Principal Tennison reflects on last four years


Roman Treuthart

Principal Tennison wasted no time acclimating to his new role when he first became principal. Here, Tennison is addressing freshmen and juniors at the annual Rules Meeting on September 13, 2016.

By Aaron Cohen, Managing Editor

Kindness, Empathy, Respect. This neat motto has become ubiquitous across the Lane  community. The motto was brought to Lane by Principal Brian Tennison, who noticed it appearing in a slightly different order on a T-shirt while visiting his daughter at college a few years ago. 

“I bought the T-shirt immediately,” Tennison recalled.

After speaking with a few members of Friends of Lane, Tennison decided to start selling a new design of the shirt. Then, it became the unofficial motto of Lane. 

“It is the most succinct way that I can express what it is that I feel in terms of what it is that a school should represent,” Tennison said. 

Kindness, empathy and respect were some of the values that Tennison sought to bring to Lane when started his job as principal here in September of 2016. Before that, he taught for almost 20 years at Whitney Young and was assistant principal for two years at Taft and Von Stuben respectively. 

Because Lane is the largest school in the district, Tennison saw Lane as a model for other CPS selective-enrollment high schools. 

“What I loved about the special challenge of Lane was that it was large enough that I thought it could impact the city in the direction of selective enrollment itself,” Tennison said.

Despite the initial challenge of managing the thousands of Lane students, parents and faculty,  Tennison has wasted no time initiating changes to Lane in the last four years. On the curriculum front, he’s overseen the addition of Calculus 2 and 3 and reduced the number of “regular” level classes. One of his many focuses as an administrator has been ensuring that equity exists within the school building.

“You cannot have kindness, empathy and respect without equity and without respecting the individual,” Tennison said.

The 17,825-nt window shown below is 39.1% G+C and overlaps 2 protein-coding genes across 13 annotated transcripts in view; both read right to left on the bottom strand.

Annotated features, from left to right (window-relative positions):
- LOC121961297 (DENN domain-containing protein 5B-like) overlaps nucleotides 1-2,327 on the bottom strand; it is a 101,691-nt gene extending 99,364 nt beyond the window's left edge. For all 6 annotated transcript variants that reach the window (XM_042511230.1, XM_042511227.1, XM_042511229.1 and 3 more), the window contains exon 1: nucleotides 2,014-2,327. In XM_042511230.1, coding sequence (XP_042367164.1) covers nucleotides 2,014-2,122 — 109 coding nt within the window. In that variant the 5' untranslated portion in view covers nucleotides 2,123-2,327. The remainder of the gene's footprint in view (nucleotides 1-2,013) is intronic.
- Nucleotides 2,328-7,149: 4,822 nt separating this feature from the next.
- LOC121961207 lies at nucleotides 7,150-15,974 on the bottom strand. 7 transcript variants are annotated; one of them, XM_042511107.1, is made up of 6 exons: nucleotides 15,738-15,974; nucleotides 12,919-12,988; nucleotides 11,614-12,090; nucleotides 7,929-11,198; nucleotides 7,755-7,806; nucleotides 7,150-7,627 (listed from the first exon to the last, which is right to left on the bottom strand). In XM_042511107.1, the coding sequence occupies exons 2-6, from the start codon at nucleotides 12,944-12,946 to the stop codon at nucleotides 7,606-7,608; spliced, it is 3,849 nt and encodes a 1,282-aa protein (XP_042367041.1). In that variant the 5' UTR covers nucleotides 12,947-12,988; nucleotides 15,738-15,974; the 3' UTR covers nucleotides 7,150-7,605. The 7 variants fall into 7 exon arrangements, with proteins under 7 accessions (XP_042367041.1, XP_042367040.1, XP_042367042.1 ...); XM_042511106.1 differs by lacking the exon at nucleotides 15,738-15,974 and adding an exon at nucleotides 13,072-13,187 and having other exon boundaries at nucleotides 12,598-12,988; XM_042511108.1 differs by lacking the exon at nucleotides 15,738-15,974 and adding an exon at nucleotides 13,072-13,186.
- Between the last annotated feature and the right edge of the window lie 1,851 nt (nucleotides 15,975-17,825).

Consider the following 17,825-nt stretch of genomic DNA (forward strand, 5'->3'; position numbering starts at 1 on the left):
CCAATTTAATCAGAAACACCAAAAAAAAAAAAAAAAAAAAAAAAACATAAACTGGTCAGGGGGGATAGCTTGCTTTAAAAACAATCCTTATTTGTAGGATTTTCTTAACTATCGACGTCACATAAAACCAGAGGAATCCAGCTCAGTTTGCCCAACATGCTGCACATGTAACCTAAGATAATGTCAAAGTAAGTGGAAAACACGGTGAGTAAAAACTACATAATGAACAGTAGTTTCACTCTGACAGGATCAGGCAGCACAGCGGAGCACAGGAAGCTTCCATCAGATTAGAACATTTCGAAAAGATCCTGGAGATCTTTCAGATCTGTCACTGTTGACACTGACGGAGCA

It was his belief in equity that led to the conversion of three men’s bathrooms into women’s restrooms in order to match the nearly even male-to-female student ratio. Tennison found out about the bathroom disparity in a student council meeting. 

He also said that being closely attuned to the needs of students translates into a better, safer school environment.

“Fundamentally, education is and should be about the relationship and transaction of ideas and emotion between people,” Tennison said.

Assistant Principal Edwina Thomspon praised Tennision for being an empathetic leader. 

“He’s a guy who you could cry in front of him, and he would cry too, or you can show anger and he’s going to be able to be empathetic with that and help you navigate through it,” Thompson said.  

Thompson also commended Tennison for always being willing to listen to other members of the Administrative team, or A-team as he calls it. When the administration was responding to the death of George Floyd in early June, Thompson said that Tennison valued the voices and experiences of those around him. 

“He said, ‘Edwina, I want to know what you’re thinking too. I don’t want you to be quiet in this,’” Thompson said. “He let us all know that he was vulnerable but still a strong leader.”  

A challenging but essential part of Tennison’s job is listening to coworkers and ultimately making decisions in the best interest of the students. Approaching these situations with an open mind, Tennison said, is essential.

“Just because I believe that changing the courses that are offered is a good thing doesn’t necessarily mean that everybody agrees with that,” Tennison said. So the challenge is always to make sure that everybody is included in the conversation, and you don’t always have to see eye-to-eye. You just have to understand the other person’s point of view.” 

Despite being the highest ranking member of the Lane faculty, Tennison said he still approaches his job the same way a teacher would and wants to inspire others in the building to do the same.

“The first conversation that I had with custodians, with nutritionists, and with security guards I said, ‘Everybody that works in the building needs to see themselves as an educator; every single person in the building is responsible for the safety of our students, and in everything we do we model that behavior so how you do something matters,’” Tennison said. 

 For the future, Tennison wants to continue to spread and diffuse his educational vision into the school. He also wants to avoid being complacent.

“If you are satisfied with what you’ve accomplished you need to stop and get out as an educator because there’s always more that can be done,” Tennison said.